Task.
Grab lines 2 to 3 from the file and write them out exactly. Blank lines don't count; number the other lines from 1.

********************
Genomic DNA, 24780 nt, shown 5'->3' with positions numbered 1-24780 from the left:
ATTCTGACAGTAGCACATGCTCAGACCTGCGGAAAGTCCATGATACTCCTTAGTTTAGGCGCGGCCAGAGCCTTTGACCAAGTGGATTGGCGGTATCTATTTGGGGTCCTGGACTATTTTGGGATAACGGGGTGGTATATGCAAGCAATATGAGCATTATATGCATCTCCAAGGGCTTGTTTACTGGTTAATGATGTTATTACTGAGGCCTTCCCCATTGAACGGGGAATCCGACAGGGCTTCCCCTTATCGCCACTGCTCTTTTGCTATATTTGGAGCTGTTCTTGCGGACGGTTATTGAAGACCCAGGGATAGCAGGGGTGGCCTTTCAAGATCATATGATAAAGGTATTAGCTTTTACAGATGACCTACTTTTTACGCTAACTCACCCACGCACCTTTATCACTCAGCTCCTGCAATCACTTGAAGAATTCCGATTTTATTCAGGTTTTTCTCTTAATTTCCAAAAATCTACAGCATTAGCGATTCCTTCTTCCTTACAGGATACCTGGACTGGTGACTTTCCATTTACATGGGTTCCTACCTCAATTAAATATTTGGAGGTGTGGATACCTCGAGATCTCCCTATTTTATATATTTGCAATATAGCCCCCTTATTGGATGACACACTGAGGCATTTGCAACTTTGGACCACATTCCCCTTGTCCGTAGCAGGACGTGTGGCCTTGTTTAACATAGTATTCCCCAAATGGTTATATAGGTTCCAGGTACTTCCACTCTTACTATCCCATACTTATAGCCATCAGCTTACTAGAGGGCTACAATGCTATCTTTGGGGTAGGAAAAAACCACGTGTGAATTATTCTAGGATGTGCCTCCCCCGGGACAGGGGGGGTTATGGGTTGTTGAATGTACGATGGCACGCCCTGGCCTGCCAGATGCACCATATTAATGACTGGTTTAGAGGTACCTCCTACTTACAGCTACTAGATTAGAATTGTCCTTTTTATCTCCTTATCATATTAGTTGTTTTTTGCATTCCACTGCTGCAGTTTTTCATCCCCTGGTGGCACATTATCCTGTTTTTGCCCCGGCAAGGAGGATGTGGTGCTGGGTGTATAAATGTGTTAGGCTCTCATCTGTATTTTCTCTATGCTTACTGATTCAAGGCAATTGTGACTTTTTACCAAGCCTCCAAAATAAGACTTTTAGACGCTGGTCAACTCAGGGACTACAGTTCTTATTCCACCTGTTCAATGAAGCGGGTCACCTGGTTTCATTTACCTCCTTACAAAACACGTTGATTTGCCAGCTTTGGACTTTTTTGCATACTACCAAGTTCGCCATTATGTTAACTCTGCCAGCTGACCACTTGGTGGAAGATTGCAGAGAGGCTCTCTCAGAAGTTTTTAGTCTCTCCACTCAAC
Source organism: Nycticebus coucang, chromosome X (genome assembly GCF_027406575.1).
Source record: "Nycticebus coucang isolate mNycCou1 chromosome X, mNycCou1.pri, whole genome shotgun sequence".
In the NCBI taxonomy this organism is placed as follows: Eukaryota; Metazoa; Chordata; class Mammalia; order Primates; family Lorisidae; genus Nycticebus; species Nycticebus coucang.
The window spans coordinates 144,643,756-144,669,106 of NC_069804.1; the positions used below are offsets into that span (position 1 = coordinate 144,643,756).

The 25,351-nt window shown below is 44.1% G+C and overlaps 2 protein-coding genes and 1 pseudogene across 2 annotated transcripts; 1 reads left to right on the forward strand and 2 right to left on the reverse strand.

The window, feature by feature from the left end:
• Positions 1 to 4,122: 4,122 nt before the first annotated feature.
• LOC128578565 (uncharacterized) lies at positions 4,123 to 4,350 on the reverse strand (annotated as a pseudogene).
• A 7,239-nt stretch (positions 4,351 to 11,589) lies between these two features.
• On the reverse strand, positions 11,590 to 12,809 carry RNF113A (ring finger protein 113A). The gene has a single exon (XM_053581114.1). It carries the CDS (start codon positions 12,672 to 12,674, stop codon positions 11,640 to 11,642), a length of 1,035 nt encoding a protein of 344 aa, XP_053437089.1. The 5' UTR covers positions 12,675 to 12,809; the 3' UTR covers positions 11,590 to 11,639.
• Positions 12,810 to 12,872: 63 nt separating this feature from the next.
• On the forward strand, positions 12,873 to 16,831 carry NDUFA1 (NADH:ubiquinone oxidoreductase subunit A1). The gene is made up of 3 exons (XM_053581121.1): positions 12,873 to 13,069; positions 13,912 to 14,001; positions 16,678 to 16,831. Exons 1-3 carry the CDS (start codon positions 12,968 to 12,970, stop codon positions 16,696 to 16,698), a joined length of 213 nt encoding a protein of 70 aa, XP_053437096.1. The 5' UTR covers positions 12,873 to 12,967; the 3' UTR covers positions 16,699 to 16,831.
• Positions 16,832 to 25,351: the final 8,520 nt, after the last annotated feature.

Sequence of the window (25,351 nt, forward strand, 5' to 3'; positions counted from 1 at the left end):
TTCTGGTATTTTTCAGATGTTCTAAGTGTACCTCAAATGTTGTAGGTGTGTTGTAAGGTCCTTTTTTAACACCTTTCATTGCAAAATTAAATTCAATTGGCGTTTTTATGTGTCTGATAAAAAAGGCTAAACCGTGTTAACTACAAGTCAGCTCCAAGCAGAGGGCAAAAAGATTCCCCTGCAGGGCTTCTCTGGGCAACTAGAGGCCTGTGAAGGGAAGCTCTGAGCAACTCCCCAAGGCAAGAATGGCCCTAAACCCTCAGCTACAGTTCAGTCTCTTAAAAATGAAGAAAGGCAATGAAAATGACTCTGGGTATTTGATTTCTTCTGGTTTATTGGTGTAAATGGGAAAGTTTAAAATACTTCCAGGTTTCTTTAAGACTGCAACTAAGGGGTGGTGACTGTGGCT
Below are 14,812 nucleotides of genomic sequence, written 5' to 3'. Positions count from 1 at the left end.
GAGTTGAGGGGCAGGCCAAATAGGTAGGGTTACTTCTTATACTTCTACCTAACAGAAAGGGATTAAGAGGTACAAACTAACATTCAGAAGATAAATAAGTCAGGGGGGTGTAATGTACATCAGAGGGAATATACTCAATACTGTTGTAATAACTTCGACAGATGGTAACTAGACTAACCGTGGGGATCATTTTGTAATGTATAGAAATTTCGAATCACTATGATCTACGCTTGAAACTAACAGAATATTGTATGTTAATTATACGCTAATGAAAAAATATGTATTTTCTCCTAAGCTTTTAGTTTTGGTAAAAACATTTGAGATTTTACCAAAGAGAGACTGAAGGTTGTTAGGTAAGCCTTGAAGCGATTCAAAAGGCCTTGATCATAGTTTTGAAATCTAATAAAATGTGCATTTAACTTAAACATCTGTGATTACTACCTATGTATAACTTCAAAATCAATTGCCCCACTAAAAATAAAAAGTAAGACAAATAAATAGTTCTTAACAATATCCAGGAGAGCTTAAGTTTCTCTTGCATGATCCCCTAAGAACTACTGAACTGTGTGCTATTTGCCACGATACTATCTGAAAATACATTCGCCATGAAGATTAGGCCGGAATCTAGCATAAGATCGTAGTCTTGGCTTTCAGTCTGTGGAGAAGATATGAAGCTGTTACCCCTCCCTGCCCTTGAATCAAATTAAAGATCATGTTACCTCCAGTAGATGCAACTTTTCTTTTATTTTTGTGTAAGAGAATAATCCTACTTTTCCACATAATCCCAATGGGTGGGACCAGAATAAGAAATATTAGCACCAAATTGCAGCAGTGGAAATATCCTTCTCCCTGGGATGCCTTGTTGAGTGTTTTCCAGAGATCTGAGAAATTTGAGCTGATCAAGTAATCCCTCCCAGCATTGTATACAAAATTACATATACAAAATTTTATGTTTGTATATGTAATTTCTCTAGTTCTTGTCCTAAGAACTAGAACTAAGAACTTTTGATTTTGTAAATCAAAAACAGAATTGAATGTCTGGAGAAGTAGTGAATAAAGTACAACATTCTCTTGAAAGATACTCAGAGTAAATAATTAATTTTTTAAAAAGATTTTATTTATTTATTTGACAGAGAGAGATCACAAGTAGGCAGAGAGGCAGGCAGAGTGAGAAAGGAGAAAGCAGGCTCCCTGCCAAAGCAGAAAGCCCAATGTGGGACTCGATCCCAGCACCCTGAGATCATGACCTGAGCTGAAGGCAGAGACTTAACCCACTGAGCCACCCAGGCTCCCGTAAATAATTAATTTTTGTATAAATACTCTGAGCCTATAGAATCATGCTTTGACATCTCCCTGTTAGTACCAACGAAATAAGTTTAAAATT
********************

ATTCTGACAGTAGCACATGCTCAGACCTGCGGAAAGTCCATGATACTCCTTAGTTTAGGCGCGGCCAGAGCCTTTGACCAAGTGGATTGGCGGTATCTATTTGGGGTCCTGGACTATTTTGGGATAACGGGGTGGTATATGCAAGCAATATGAGCATTATATGCATCTCCAAGGGCTTGTTTACTGGTTAATGATGTTATTACTGAGGCCTTCCCCATTGAACGGGGAATCCGACAGGGCTTCCCCTTATCGCCACTGCTCTTTTGCTATATTTGGAGCTGTTCTTGCGGACGGTTATTGAAGACCCAGGGATAGCAGGGGTGGCCTTTCAAGATCATATGATAAAGGTATTAGCTTTTACAGATGACCTACTTTTTACGCTAACTCACCCACGCACCTTTATCACTCAGCTCCTGCAATCACTTGAAGAATTCCGATTTTATTCAGGTTTTTCTCTTAATTTCCAAAAATCTACAGCATTAGCGATTCCTTCTTCCTTACAGGATACCTGGACTGGTGACTTTCCATTTACATGGGTTCCTACCTCAATTAAATATTTGGAGGTGTGGATACCTCGAGATCTCCCTATTTTATATATTTGCAATATAGCCCCCTTATTGGATGACACACTGAGGCATTTGCAACTTTGGACCACATTCCCCTTGTCCGTAGCAGGACGTGTGGCCTTGTTTAACATAGTATTCCCCAAATGGTTATATAGGTTCCAGGTACTTCCACTCTTACTATCCCATACTTATAGCCATCAGCTTACTAGAGGGCTACAATGCTATCTTTGGGGTAGGAAAAAACCACGTGTGAATTATTCTAGGATGTGCCTCCCCCGGGACAGGGGGGGTTATGGGTTGTTGAATGTACGATGGCACGCCCTGGCCTGCCAGATGCACCATATTAATGACTGGTTTAGAGGTACCTCCTACTTACAGCTACTAGATTAGAATTGTCCTTTTTATCTCCTTATCATATTAGTTGTTTTTTGCATTCCACTGCTGCAGTTTTTCATCCCCTGGTGGCACATTATCCTGTTTTTGCCCCGGCAAGGAGGATGTGGTGCTGGGTGTATAAATGTGTTAGGCTCTCATCTGTATTTTCTCTATGCTTACTGATTCAAGGCAATTGTGACTTTTTACCAAGCCTCCAAAATAAGACTTTTAGACGCTGGTCAACTCAGGGACTACAGTTCTTATTCCACCTGTTCAATGAAGCGGGTCACCTGGTTTCATTTACCTCCTTACAAAACACGTTGATTTGCCAGCTTTGGACTTTTTTGCATACTACCAAGTTCGCCATTATGTTAACTCTGCCAGCTGACCACTTGGTGGAAGATTGCAGAGAGGCTCTCTCAGAAGTTTTTAGTCTCTCCACTCAAC
Source organism: Nycticebus coucang, chromosome X (genome assembly GCF_027406575.1).